Cosmetic Surgery Happy Hour! (Really!)

Posted on December 28, 2012


Here come the after-Christmas sales!  The flyers are stuffing our mailboxes, announcing great deals on bathroom remodeling, haircuts, pizzas and… Botox injections?  Why yes, the Radiance Medspa of Fairfax is offering Botox happy hours!  Happy hours, seriously?!  Yes.

OLYMPUS DIGITAL CAMERAI knew that cosmetic surgery was booming in this country, but I just had no idea that it had become so common, so everyday, that we can now offer “happy hours” for Botox injections.  Curious, I went to the website and found that we can also sign up for their mailing list to get the latest on their cosmetic-procedure promotions.  They have special offers, with little clocks counting down to the expiration date, so hurry now!  And if you don’t see something you like, gift cards are available too.  It’s just a business, no different from some major retailer who sends out emails to their customers with coupons and sales notifications.

But it is different, isn’t it?  From some other retailer, we might buy a toaster that breaks after a couple of uses, or maybe a pair of shoes that turn out to be too uncomfortable.  We may be able to get our money back, and if not, well, we’re only out a few bucks and now we know better.  But cosmetic surgery is different.  This is our faces, our bodies we’re talking about.  When we buy a procedure and are not satisfied, money is not so much the issue; the issue is, we can’t return it.

Maybe we hate the new trout-pout.  We thought it would be sexy but it just looks silly.  Maybe the fillers we thought would make our faces look more youthful just made us look like chipmunks instead.  Maybe the liposuction left more obvious, dimpled scars than we thought it would (they do have to poke a trochar in there to suck out the fat; of course it leaves holes!).  And then there is the possibility of infections, complications, bad reactions.  It’s rare, but the risk is always present.  And yet, these ads are so tempting.  Who doesn’t want to be as smooth and featureless as a fifteen-year-old?

We don’t like to look old because “old” is not venerated in this country.  It is not respected or loved.  It is pushed aside, marginalized, warehoused, ignored.  If age brought respect and privilege, we might wear its marks proudly; but as it is, we seek to erase them, to stave them off as long as possible.  Better to be a blank, wide-eyed, artificially smoothed and plumped and sculpted… something… but by God, at least we’re not wrinkled or sagging.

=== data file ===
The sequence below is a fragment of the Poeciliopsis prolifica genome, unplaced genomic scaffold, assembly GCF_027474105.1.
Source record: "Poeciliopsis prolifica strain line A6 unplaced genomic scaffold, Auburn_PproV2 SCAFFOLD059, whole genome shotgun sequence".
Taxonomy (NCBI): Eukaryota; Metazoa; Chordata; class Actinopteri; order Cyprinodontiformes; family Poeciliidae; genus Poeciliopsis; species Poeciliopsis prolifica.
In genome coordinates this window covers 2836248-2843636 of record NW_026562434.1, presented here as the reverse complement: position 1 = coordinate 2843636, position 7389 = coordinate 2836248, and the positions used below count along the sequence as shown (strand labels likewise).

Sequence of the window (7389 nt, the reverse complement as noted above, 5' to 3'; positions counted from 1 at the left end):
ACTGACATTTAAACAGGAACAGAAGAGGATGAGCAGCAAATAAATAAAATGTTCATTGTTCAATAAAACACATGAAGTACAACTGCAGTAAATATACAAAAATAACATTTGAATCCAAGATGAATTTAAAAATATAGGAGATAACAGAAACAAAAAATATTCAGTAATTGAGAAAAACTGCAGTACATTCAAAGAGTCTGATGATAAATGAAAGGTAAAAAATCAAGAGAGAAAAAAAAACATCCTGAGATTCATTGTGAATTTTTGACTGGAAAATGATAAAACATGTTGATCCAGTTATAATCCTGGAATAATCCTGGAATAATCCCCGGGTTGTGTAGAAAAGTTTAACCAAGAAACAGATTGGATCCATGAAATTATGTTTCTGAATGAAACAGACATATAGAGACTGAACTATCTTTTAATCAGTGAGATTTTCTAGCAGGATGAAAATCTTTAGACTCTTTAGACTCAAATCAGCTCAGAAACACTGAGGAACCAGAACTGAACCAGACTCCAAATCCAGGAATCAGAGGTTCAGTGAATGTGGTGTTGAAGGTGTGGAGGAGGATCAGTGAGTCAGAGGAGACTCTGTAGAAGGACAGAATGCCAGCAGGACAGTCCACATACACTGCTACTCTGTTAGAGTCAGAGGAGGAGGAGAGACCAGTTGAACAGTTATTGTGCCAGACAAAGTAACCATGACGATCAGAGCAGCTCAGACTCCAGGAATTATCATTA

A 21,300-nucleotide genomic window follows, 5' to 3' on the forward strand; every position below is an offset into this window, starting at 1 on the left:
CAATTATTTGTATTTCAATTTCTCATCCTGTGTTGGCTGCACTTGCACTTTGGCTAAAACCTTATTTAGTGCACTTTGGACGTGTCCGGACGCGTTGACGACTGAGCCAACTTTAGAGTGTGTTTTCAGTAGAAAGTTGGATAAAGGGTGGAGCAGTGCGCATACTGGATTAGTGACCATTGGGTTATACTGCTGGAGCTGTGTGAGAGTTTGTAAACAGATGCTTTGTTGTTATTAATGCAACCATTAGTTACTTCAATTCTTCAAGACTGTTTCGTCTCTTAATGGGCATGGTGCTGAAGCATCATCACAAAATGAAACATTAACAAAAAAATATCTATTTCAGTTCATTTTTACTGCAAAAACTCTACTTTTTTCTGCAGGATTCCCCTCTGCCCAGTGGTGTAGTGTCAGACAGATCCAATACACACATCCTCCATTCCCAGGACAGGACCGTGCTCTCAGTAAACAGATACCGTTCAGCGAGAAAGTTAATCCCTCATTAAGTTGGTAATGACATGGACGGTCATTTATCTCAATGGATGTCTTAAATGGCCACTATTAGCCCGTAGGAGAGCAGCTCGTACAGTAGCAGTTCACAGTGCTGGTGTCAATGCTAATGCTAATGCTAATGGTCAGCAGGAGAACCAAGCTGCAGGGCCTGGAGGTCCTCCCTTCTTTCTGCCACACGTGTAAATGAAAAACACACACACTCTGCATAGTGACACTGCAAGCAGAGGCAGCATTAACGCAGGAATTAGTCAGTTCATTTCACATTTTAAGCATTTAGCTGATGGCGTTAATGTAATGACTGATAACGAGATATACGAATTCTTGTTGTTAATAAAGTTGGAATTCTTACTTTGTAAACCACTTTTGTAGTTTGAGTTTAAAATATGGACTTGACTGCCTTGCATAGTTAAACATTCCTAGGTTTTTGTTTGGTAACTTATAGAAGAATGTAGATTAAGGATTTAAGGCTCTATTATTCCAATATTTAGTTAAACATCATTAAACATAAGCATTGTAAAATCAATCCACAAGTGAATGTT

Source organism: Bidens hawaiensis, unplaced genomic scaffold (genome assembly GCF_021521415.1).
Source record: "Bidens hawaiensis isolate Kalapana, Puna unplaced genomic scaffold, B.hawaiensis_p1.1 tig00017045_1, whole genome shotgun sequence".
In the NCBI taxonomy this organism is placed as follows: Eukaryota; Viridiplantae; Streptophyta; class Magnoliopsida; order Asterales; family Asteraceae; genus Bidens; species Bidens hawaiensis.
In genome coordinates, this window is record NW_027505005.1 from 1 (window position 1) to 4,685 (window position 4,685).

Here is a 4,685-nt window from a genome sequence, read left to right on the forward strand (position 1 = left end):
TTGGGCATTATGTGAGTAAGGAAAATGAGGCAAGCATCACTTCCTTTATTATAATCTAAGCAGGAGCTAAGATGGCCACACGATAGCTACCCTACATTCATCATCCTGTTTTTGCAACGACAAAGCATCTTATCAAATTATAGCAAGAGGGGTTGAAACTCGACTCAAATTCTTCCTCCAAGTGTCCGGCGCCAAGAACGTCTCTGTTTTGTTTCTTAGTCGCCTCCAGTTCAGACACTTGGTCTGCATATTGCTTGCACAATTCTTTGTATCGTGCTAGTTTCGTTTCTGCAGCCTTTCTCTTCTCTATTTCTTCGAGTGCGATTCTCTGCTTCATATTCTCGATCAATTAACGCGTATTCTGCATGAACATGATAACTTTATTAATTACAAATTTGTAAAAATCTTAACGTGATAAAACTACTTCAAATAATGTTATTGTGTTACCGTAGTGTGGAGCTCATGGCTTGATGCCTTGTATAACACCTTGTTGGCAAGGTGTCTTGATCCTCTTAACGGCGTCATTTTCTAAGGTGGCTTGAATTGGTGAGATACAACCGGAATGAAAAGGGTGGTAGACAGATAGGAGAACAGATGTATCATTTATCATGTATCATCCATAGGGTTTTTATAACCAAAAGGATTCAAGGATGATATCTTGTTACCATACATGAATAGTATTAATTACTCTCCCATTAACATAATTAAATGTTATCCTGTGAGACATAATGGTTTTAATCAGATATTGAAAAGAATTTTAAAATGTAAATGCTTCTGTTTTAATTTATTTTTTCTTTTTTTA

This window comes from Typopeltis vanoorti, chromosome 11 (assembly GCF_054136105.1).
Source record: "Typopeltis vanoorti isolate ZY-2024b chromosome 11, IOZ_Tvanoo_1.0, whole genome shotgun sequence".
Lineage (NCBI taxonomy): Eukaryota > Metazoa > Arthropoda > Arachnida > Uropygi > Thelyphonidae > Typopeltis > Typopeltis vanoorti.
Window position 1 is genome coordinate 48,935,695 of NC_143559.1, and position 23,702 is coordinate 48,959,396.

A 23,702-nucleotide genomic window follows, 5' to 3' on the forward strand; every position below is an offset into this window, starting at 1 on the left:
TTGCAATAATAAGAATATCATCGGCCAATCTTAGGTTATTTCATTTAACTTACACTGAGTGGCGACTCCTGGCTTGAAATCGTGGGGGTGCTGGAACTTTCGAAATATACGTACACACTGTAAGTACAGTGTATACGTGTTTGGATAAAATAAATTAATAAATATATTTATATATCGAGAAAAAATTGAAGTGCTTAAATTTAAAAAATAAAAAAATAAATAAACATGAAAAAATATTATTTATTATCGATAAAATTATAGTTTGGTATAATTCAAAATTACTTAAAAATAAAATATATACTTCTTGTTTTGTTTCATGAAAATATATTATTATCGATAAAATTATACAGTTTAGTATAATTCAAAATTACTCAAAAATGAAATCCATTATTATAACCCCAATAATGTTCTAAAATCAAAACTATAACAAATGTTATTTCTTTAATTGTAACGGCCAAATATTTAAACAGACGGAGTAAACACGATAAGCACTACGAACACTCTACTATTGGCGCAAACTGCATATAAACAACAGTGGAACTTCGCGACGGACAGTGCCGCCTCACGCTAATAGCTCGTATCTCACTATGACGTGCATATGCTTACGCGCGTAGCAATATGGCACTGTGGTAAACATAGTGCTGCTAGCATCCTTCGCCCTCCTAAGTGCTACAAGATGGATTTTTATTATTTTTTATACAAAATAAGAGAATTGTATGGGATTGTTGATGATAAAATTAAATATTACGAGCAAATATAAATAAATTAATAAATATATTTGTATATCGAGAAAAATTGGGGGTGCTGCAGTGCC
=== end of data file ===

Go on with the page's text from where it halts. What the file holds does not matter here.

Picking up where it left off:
I remember my mother.  When she sat and read, which she did often, she had a frown of concentration, and a line formed between her eyebrows.  My mother hated that line, but I loved it and wished I could make a frown like that.  I would go to a mirror and frown at myself, completely unable to make the skin buckle on my five-year-old face.   Now, decades later, I look in the mirror and can make my own frowny lines.  And I don’t mind them.  They give my face a depth of expression that it did not have in my youth.  Yeah, I kind of like my frowny lines.  I would not choose to Botox them away.

This emerging turkey wattle under my chin, though… hmm… wonder what this clinic could do about that…  My frowny lines give me character.  My incipient turkey wattle just makes me look… like I’m aging.

And that’s the thing:  it’s so easy to just want to look our best, and these procedures – done on an outpatient basis, minimally invasive, not too expensive, and discounted, too! – are incredibly tempting.

I’m conflicted.  Honestly, I don’t want to look like a little old lady, not because of vanity, but because of my fear that that look will lead to my invisibility, my marginalization, my no longer being taken seriously.   I just wish that age was something to live for, a sense of having arrived,  something to be respected.  But in this country, it’s not.

So I look in the mirror and poke at that softening skin under my chin, and I wonder.